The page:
Section Nimes-Castelnau of the Via Domitia

(c) Hans-Georg Pagendarm  

you can load the track in GoogleEarth

I have travelled the full length of the roman road where possible with my motorcycle in 2005. These visits comprise many roads and rural pathes where the roman road is still in use today as well as some offroad sections where the roman road was located with good maps and GPS. This placemark file is a collection of my GPS routes and tracks, which indicate those sections which I consider to be identified as parts of the 2000-years-old road. Even though I consulted plenty of literature I pass this information to you without warranty. Simply go there and see for yourself!

(c) Hans-Georg Pagendarm  

The Via Domitia in Nimes, France

The via domitia entered the city of Nimes (Nemausus)through a gate still visible today (Porte Auguste) an left the town west of the amphitheatre (Arenes) through a gate today named Porte de France. Further remarkable tourist attraction from the roman times: the Maison Carree (probably the most well conserved roman temple in this world), the Tour Magne, the Castellum Divisiorum (central distribution pond of the roman water supply system for the city)and a part of the roman town wall.
  • Porte Auguste
  • Porte de France
  • Castellum Divisorium
  • La Tour Magne
  • Maison Carree
  • roman wall
  • Arenes
  • (c) Hans-Georg Pagendarm  

    Section: Nimes Ambrussum

    The Via Domitia left the city of Nimes (Nemausus) through a gate still visible today, the Porte de France. A milestone is displayed in a public garden in Bernis. It dates from the emperor Claudius about 41 A.C. Memory of the roman road is still lively with naming of streets today, such as "Voie Domitienne" at Uchaud and the "Rue de la Monaie" at Vergeze. South of Vergeze the roman road is idicated in the IGN-maps.
    (c) Hans-Georg Pagendarm  


    The Via Domitia crossed the river Vidourle with a long stone bridge. One arch of this bridge still exists today. On the western banks of the river the remains of a roman villa have been excavated. During roman times and before there was a celtic town (oppidum ambrussum) on a nearby hill. The fortifications and many buildings are today hidden in the bushes of the garrigue. Follow the via domitia uphill to discover them and don´t forget to admire the pavement of the road which is well conserved here and shows the tracks of thousands of roman coaches carving the stone over centuries.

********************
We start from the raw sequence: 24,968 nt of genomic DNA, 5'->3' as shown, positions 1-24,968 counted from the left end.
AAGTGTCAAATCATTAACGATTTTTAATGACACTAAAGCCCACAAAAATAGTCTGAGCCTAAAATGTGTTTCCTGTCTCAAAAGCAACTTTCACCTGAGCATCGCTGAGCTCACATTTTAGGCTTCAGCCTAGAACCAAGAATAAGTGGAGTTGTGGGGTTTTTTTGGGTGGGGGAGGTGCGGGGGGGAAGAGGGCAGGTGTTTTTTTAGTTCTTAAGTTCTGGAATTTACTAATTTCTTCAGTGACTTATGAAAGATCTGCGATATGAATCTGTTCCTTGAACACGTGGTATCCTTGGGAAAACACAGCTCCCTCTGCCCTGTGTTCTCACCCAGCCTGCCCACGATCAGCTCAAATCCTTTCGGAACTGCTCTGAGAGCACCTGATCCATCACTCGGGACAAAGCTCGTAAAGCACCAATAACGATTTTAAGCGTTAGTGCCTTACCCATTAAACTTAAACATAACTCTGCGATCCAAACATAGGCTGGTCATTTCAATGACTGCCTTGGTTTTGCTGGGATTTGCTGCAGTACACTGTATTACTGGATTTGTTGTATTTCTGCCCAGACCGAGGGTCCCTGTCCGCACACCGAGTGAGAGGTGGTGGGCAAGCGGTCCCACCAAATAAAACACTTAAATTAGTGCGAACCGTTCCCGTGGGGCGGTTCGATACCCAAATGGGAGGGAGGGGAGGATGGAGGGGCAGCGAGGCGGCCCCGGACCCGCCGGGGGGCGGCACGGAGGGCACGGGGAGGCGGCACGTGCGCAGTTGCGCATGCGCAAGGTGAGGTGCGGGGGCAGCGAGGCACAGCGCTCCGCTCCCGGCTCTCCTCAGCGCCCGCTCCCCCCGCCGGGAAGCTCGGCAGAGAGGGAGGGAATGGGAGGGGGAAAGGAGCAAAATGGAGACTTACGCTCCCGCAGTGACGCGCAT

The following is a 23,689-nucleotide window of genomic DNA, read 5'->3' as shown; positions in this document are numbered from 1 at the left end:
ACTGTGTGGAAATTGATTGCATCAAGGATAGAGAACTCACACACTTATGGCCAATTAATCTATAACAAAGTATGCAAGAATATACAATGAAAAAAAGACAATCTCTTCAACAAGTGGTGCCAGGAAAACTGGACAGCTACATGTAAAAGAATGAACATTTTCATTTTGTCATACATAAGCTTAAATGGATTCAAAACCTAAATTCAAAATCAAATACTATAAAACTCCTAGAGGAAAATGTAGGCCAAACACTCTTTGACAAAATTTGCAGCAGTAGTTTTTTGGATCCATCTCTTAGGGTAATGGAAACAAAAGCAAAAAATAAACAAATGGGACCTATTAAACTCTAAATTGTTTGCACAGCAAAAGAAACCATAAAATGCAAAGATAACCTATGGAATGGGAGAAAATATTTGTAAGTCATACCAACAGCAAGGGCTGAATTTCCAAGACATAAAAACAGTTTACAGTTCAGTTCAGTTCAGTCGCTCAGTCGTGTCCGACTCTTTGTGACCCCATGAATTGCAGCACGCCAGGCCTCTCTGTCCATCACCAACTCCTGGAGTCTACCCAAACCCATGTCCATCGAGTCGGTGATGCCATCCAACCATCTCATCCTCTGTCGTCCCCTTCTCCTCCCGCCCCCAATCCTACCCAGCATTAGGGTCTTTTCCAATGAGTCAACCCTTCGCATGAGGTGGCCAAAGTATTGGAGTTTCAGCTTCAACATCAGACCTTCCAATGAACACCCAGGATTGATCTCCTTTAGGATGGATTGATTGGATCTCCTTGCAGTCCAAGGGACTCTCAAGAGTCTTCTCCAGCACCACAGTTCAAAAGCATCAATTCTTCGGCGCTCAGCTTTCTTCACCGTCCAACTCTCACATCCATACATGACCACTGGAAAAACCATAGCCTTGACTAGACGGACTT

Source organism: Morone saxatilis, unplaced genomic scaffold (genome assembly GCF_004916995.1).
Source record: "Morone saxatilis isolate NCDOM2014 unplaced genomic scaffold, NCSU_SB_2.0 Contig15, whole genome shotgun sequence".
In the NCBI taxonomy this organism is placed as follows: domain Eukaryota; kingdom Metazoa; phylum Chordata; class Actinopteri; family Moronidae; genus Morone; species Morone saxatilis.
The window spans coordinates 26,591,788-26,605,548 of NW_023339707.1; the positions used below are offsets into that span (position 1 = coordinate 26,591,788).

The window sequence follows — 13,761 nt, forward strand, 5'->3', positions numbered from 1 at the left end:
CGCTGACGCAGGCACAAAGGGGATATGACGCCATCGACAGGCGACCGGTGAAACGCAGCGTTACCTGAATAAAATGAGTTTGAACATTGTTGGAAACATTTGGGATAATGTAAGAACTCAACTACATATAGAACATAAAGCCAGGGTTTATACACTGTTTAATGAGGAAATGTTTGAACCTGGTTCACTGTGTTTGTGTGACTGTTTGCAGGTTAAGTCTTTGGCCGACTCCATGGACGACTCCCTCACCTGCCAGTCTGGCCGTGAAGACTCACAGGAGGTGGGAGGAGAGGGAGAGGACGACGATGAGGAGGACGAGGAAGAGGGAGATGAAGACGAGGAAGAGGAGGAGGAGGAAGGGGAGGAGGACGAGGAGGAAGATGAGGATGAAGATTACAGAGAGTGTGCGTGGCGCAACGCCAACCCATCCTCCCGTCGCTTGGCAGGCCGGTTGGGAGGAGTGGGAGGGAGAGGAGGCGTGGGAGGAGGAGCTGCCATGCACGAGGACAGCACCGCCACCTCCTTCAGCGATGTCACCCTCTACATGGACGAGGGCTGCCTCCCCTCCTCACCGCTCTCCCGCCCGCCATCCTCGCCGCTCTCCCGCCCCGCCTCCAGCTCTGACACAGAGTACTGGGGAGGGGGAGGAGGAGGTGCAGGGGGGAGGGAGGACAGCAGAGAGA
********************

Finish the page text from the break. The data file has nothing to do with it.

All Google Earth placemarks of this section.

    (c) Hans-Georg Pagendarm  

    Section: Ambrussum Sextantio

    West of Ambrussum all traces of the Via Domitia soon disappear underneath today's freeway A9 which follows the old route, thus marking more than 2000 years of traffic on wheels. For the next 15 km to the west the roman road is crossed several times by the Autoroute to Montpellier. However, it is quite well possible to follow the old track on rural road. The path is marked on the maps and it is well recognizable because it forms a straight line. Further west the street name Rue de la Monnaie signals where the ancient route passed Vendargue. A milestone is displaced to the church of St.Aunes. In linear continuation one finds the Rue Domitienne in Le Cres. The church holds 2 milestones from the times of the emperors Tiberius and Augustus. In the garrigue between Le Cres and Castelnau le Lez the original surface of the Via Domitia may be visited in the bushes. Further into Castelnau there is an old milestone (see photo) at the side of the ancient road which is called Rue de la Monnaie here. The relais Sextantio was the oldest part of Castelnau quite close to the river Lez. The steep street which descends from there down to the banks of the river still today is called Voie Domitienne

    All Google Earth placemarks of this section.

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    to be continued.....